Elon Musk Whines about ‘Free Speech’ on Twitter and Then Buys 10% of its Stock

Poor Elon Musk, the guy just can’t seem to catch a break! Only days after complaining repeatedly that Twitter was stifling his right to freedom of speech (except of course his numerous tweets in violation of SEC regulations or falsely accusing people of pedophilia), he went ahead an acquired the largest chunk of stock in the company to date, sending share prices soaring.

On Monday it was announced that Musk had bought a nearly 10 percent stake in Twitter, the social media platform where he has more than 80 million followers and shares everything from business ideas and memes to, this past weekend, his experience at a famed Berlin nightclub.

The purchase, made public on Monday in a regulatory filing with the Securities and Exchange Commission, is worth about $2.89 billion based on the closing price of Twitter’s stock on Friday. News of Mr. Musk’s buy-in sent Twitter share prices soaring.

A spokesperson for Twitter did not immediately respond to messages requesting comment. Mr. Musk likewise did not respond to a request for comment.

The purchase, equal to 9.2 percent of the company, appears to make Mr. Musk Twitter’s largest shareholder. His holding is slightly larger than Vanguard’s 8.8 percent at the end of last year, and it dwarfs the 2.3 percent stake of Jack Dorsey, Twitter’s former chief executive. The shares represent a fraction of Mr. Musk’s reported $270 billion-plus net worth.

Mr. Musk has criticized the company in recent weeks for failing in his view to adhere to free speech principles, and he has openly considered starting a social network of his own that would be open source. His long and complicated personal relationship with the platform has also gotten him in trouble, with his tweets about Tesla’s finances resulting in legal wranglings with the S.E.C.

Some of Mr. Musk’s ideas, like moving Twitter to an open-source network, have earned support of Twitter’s co-founder, Mr. Dorsey, who stepped down as chief executive late last year.

“The choice of which algorithm to use (or not) should be open to everyone,” Mr. Dorsey said last month in response to a tweet from Mr. Musk advocating an open-source algorithm for the platform. Mr. Dorsey, who is friendly with Mr. Musk, is expected to leave the Twitter board in May.

It is unclear what Mr. Musk’s plans are beyond the large shareholder position and whether he’ll ask — or be invited — to join Twitter’s board. Mr. Musk filed a securities document indicating that he planned for the investment to be passive, meaning he does not intend to pursue control of the company. But there was also speculation Monday that he could change the status of his investment, continue buying shares or even try to acquire the company outright, today’s DealBook newsletter reported.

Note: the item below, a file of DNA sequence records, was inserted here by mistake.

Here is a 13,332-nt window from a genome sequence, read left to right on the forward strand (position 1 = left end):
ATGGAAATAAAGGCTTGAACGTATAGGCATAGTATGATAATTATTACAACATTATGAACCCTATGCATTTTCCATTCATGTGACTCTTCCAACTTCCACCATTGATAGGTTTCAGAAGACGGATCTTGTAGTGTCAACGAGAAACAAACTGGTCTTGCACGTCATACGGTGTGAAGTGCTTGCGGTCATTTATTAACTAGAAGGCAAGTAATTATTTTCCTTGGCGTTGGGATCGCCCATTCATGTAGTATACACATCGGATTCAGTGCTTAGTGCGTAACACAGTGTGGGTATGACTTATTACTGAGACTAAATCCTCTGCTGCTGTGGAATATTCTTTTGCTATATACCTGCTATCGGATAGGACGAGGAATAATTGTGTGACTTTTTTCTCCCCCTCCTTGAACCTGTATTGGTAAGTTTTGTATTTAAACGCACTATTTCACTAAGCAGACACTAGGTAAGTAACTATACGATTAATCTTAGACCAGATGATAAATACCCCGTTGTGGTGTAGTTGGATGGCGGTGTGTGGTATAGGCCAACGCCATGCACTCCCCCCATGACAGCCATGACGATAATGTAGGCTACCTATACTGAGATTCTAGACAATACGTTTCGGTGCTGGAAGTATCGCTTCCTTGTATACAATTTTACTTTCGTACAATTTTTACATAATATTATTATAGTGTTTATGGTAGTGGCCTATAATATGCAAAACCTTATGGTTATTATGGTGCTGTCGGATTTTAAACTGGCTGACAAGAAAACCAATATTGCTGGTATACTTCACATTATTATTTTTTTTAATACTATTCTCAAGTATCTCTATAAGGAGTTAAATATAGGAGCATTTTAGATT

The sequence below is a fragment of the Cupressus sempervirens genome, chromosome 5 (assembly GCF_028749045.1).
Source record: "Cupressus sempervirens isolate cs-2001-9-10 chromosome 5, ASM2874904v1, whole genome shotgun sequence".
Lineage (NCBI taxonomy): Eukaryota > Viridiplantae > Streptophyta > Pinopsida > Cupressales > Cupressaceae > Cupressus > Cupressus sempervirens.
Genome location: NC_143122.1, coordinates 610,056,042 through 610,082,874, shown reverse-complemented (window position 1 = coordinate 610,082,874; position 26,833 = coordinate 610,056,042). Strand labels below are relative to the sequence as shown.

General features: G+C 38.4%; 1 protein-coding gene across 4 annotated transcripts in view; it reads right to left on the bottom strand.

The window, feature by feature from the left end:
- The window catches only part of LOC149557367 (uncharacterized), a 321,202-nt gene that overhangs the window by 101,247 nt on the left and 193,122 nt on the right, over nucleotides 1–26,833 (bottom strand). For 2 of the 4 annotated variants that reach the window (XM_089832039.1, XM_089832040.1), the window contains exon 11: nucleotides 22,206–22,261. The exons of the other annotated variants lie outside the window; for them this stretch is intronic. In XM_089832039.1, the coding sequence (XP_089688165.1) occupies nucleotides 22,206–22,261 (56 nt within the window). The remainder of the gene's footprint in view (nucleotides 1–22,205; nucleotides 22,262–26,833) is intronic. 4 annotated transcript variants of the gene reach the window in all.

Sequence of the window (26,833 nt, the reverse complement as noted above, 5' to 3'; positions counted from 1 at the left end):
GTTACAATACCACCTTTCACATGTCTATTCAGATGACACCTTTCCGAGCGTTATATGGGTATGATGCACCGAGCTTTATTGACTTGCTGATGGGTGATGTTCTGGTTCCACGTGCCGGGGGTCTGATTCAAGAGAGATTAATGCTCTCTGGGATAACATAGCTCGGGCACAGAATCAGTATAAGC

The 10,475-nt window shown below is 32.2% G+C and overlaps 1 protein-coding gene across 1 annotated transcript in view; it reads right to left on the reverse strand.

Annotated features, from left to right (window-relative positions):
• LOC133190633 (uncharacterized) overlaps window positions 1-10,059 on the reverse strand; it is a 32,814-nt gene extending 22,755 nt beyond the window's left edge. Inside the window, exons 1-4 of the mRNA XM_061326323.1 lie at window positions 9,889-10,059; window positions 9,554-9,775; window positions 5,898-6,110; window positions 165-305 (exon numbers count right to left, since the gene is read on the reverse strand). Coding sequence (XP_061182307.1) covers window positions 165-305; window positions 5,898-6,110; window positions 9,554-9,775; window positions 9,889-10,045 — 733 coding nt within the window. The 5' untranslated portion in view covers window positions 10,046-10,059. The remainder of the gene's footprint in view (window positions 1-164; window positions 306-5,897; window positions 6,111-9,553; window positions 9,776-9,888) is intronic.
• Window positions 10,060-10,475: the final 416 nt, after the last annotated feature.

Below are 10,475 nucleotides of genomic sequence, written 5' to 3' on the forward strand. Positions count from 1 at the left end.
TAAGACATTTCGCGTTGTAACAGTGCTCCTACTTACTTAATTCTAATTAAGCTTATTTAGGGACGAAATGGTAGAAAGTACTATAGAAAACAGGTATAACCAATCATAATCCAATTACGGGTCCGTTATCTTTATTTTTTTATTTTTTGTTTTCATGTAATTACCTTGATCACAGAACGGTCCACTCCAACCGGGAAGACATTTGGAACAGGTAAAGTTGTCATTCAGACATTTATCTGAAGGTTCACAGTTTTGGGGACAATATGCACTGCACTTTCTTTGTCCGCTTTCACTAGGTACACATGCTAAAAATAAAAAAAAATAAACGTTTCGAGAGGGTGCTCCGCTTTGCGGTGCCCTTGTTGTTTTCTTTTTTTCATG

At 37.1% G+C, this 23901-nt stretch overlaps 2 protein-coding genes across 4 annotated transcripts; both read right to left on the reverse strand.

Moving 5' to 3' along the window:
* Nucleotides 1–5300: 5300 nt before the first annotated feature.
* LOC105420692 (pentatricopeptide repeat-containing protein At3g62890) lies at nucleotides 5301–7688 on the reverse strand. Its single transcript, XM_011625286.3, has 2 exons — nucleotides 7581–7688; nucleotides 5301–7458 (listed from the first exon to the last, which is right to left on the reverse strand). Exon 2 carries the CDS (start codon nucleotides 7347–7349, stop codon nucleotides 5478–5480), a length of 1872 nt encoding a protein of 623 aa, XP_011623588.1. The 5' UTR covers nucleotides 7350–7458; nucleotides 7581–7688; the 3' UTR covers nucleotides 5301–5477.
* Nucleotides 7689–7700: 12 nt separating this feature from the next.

“We would expect this passive stake as just the start of broader conversations with the Twitter board/management that could ultimately lead to an active stake and a potential more aggressive ownership role of Twitter,” Daniel Ives, an analyst at Wedbush Securities, said Monday morning.

If Mr. Musk pushes for change at Twitter, he would not be the first agitated investor the company has had to contend with in recent years. The activist firm Elliott Management took a position in Twitter and called for Mr. Dorsey’s removal in 2020. It later struck a deal with Twitter that included a $1 billion investment from the private equity firm Silver Lake and brought on new board members, including Silver Lake’s co-chief executive, Egon Durban. Silver Lake partnered with Mr. Musk in his efforts to take Tesla private

Mr. Musk’s list of other business ventures runs long: Beyond Tesla, he is chief executive of the rocket company SpaceX and founder of The Boring Company, a tunnel construction services company. Adding another role to the list could irk Tesla shareholders. In the last two months of last year, Mr. Musk sold around $16 billion of Tesla stock, equivalent to roughly 10 percent of his stake in the electric vehicle company.

Tesla has defied the supply chain problems that have strained most traditional carmakers, adding to Mr. Musk’s wealth and his influence in the tech and auto industries. Tesla nearly doubled sales last year, approaching one million vehicles sold. On Saturday Tesla said it sold 310,000 cars in the first three months of 2022, a 70 percent increase from the same period a year earlier — gains that contrast with steep declines reported last week by General Motors and Toyota Motor.

Tesla’s steadily expanding production network, including new factories in Austin, Texas, and near Berlin, positions the company to rival carmakers like BMW and Mercedes-Benz in numbers of vehicles sold. Despite an array of new battery-powered models from Ford Motor, Kia and others, Tesla continues to dominate the market for electric cars, the industry’s fastest-growing segment.

Still, executives who have juggled media projects with other private endeavors have sometimes found themselves in policymakers’ cross hairs. Former President Donald J. Trump, for example, took a dim view of Amazon because he disagreed with coverage in The Washington Post, which Jeff Bezos bought in 2013. Tesla is a large beneficiary of environmental credits, while SpaceX pursues government contracts.

Regardless of potential pushback, Mr. Musk may stand to gain from the investment. The document detailing Mr. Musk’s stake said it was worth about $3 billion at Friday’s closing price. It is dated March 14, and Twitter’s shares are up about 50 percent since then.